Have you seen the 10Questions.com website? It’s a simple (but brilliant) concept that enables the public to submit video questions for the 2008 presidential candidates and then (bottom up!) allows the public to decide which of the thousands of submitted questions were the most salient 10 questions.10

Using what’s called a mashup (combining info from different sites onto one screen), we should be able to do a much better one for next year’s city elections. [Not only 10 questions, but finance reports, press reports, candidate statements… all on one page per race.]

Someone needs to take the lead on this. Tech President, the New York Times, and MSNBC sponsored the 2008 10Questions. Who is going to spearhead and sponsor the 2009 10QuestionsNYC.com? (See this poster’s plug for why next time around it will be 10Questions.nyc.)

In past elections the Campaign for Community-Based Planning fought to get our questions inserted into someone else’s one-night public forum seen by perhaps a few hundred. The times have changed and next year’s election is going to be held on the web. Especially the local primaries.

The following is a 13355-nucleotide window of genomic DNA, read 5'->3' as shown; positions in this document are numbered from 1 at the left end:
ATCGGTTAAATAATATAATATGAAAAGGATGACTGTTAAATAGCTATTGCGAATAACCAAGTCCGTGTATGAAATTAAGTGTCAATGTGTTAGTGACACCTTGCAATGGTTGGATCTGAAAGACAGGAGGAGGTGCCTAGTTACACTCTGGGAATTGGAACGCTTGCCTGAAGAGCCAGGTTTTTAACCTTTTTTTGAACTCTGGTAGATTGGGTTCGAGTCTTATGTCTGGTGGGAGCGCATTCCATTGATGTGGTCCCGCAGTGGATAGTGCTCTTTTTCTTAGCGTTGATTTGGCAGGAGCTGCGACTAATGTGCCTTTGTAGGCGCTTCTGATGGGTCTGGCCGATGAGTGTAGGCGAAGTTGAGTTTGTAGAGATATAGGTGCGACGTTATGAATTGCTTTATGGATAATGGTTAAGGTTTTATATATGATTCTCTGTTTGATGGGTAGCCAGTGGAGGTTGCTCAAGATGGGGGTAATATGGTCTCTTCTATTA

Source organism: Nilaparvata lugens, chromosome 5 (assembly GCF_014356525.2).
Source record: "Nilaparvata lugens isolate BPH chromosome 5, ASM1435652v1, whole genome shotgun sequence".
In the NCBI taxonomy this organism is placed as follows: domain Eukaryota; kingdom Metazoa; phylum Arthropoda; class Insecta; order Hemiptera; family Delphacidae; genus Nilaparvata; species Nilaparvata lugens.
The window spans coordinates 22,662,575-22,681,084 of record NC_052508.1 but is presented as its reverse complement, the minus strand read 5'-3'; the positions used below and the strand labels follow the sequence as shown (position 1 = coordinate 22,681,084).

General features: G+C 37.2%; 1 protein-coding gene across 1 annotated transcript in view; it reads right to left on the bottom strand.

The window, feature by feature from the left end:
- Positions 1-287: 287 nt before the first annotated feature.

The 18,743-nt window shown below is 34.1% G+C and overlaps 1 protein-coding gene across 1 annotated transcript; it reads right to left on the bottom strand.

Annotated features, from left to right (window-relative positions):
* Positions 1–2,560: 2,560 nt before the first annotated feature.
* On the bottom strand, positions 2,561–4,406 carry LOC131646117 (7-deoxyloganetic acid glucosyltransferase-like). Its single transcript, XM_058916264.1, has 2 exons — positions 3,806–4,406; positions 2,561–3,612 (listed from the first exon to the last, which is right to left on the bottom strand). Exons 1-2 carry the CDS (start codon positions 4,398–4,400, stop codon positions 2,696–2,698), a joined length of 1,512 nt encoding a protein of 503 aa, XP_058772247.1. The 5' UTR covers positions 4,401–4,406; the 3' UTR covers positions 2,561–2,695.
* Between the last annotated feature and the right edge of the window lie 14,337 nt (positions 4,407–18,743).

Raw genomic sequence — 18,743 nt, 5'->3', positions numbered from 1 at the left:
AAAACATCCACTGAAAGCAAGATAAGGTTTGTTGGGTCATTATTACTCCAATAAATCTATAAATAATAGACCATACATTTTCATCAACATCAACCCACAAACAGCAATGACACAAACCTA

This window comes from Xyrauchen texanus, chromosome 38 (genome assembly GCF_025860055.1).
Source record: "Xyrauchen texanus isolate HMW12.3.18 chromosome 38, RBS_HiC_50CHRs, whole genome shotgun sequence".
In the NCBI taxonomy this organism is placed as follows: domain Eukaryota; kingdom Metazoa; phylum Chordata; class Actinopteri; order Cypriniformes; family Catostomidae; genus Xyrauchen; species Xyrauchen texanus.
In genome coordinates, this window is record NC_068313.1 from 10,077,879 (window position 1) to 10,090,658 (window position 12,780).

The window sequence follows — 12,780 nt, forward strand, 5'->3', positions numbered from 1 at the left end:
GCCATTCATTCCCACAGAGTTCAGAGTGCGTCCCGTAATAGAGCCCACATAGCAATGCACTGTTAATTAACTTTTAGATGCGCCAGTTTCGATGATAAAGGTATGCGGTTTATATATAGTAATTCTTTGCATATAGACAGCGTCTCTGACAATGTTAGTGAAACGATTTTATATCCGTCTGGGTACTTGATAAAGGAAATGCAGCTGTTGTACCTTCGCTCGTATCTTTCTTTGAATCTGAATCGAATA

In my council district, 6 good people are already sniffing at the soon-to-be-term-limited-seat of Helen Sears. How can we determine and highlight the issues of importance in each district? How can we tell one candidate from another? It’s got to be NYC10Questions.com. (See this poster’s project plug for why next time around it will be 10Questions.nyc.)

Let’s begin the effort by inviting Andrew Rasiej of Tech President (and former Public Advocate candidate) to explain its workings and determine their desire / intentions to reformat for NYC 2009. If they are not doing this, we should find a good civic organization to approach the Sunlight Foundation for a grant – see their Insane Useful Websites for examples of other things we need to build locally. (Creative Commons photo courtesy of David Gallagher.)

What do you think?